I went back down to Jade Lake yesterday, late afternoon/evening, for another session after the "scamps" which inhabit this "carp puddle". Armed with my B. James & Sons "Dick Walker" Mk IV Avon, split cane rod and a choice of ABU Cardinal 66X (loaded with 12 lbs b.s. floating mono) or 155 (loaded with 5 lbs b.s. mono) to see if I could improve on my bite : fish hooked ratio. Well I think it would be true to say that I might have made some progress but, boy, did I have my pants pulled down on so many occasions? The use of a Nash Bolt Machine was a waste of effort, the fish treating it like a warning sign despite me using a 4 ft hook link of 5 lbs b.s. mono. I ended up fishing my baits free-lined, as on Tuesday, but actually casting to specific fish which either elicited an immediate take or the individual simply melted away from the offering. By the time I packed up, I'd landed in excess of thirty "scamps", the best one being a chunky little mirror which might have made eight pounds, had I bothered weighing it. So what did I learn? Well, the most obvious thing has to be, for me, that the Mk IV was far more capable of dealing with the antics of these fish than the Hardy "Palakona". However, this will almost certainly be due to the fact that I'm willing to push the Mk IV way beyond anything I'd attempt with that iconic piece of angling hardware.
|Our third garden record of The Delicate this year|
Back home just after 20.00 hrs, giving me plenty of time to get some grub down my crop, water the plants before getting the moth trap set up and the Hedgehog & Fox feeding stations prepared. Thus far, in 2022, Elephant Hawk-moth numbers have been off the scale, within my experience. Double figures, on most nights since we got home from Corfu, means that well in excess of two hundred of these stunning moths have graced our garden. Before anyone gets out of their pram, moaning about recaptures, every morning after examining the catch, I release the trap's contents in a small copse, out on Newlands Farm, some 800m north of our garden. So, yes, I'm sure that some will return to the trap due to the array of plants we've chosen purely for the purpose of attracting moths but, the vast majority won't!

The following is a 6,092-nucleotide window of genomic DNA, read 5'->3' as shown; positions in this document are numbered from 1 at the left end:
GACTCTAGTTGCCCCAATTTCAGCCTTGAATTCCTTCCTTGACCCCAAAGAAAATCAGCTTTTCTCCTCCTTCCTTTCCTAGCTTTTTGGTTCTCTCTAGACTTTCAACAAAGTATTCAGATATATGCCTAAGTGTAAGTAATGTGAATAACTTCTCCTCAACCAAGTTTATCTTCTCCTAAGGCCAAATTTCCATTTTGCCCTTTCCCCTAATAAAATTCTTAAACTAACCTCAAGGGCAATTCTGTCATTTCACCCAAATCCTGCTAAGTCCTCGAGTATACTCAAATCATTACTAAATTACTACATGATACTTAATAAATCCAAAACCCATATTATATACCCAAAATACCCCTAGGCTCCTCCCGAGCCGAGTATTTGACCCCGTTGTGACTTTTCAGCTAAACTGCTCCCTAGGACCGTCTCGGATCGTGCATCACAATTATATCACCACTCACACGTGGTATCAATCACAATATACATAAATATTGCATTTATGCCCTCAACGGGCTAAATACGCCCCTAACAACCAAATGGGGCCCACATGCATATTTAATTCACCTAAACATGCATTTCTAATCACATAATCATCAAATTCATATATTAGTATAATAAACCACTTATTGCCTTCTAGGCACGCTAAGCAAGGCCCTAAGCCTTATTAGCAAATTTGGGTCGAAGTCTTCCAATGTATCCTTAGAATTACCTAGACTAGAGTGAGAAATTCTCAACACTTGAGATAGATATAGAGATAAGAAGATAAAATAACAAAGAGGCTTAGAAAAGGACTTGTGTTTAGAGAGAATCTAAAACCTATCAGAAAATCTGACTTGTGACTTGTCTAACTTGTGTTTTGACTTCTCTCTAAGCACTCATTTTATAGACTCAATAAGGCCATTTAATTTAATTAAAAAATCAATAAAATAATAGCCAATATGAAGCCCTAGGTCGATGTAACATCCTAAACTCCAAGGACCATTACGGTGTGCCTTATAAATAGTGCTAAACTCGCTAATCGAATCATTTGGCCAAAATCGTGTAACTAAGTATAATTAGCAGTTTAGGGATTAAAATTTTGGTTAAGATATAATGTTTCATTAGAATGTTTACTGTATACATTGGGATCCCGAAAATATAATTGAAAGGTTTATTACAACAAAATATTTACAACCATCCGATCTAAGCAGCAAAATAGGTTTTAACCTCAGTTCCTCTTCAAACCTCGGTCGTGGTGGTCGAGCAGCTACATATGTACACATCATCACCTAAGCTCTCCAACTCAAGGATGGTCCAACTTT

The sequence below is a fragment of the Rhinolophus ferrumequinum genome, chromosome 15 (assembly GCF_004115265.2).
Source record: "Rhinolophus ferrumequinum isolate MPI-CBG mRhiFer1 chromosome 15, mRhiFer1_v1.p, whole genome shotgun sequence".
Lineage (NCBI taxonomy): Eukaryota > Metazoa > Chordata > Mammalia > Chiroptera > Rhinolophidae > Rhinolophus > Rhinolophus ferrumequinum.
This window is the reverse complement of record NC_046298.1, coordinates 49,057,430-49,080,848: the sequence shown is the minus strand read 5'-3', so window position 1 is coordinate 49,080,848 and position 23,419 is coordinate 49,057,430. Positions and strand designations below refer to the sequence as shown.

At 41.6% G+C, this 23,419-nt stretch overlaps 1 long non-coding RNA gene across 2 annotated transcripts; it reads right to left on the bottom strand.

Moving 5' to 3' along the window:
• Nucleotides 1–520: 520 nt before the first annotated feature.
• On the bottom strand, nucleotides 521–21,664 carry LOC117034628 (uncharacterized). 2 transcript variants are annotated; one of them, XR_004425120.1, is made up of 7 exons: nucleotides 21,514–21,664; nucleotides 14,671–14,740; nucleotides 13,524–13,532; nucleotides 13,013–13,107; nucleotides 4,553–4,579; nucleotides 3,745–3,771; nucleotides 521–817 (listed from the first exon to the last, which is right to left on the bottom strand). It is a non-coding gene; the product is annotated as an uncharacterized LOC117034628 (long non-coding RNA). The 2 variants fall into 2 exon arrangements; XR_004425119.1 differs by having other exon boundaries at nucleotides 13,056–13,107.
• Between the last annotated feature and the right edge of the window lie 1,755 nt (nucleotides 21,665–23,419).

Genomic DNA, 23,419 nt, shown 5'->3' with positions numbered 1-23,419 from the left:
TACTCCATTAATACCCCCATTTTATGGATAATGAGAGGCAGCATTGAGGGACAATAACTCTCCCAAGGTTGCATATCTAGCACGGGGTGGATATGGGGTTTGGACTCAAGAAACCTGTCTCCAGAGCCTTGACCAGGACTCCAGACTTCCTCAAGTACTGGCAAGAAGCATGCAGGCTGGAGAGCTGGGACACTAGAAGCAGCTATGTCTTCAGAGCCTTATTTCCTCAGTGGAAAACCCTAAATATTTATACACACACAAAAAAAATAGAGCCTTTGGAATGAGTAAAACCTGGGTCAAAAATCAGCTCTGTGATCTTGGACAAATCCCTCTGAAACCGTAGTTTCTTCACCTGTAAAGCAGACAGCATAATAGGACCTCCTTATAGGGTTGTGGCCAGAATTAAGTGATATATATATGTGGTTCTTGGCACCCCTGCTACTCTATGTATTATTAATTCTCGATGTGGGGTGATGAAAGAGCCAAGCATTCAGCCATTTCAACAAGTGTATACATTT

|Our first Smoky Wainscot of 2022|
The micro moth journey of discovery continues to gather pace as every day passes. Being able to dismiss multiple "Crambids" as Garden Grass-veneers is quite comforting, plus the various other, very common, occupants of the egg trays. It is this growing level of familiarity which allows focus on those moths which don't quite fit the bill? My starting point, for any id conundrum, is with the superb twin volumes of "Field Guide to the Moths/Micro Moths of Great Britain & Ireland" illustrated by the incredibly talented Richard Lewington. Once I think I've an id then I'll move onto the computer in order to endorse my thoughts. First port of call is Kent Moths. If I'm still struggling then UK Moths has to be the place to go? Still can't clinch it? I chuck in the towel because it ain't that important - they're only moths after all! Always willing to learn? Yes I am, but I'm not seeking a degree just having fun looking.
|Thistle Bell (?) - Epiblema scutulana|
|Hoary Bell - Eucosma cana|
I hated school, first time around, but now am quite enjoying myself. If I'm interested, then I'll happily pursue a train of thought. If it doesn't flick the switch? I can't get detention because of misconduct. End of the day, I set the bar for what I wish to gain from the experience. No rules - just how I like it!
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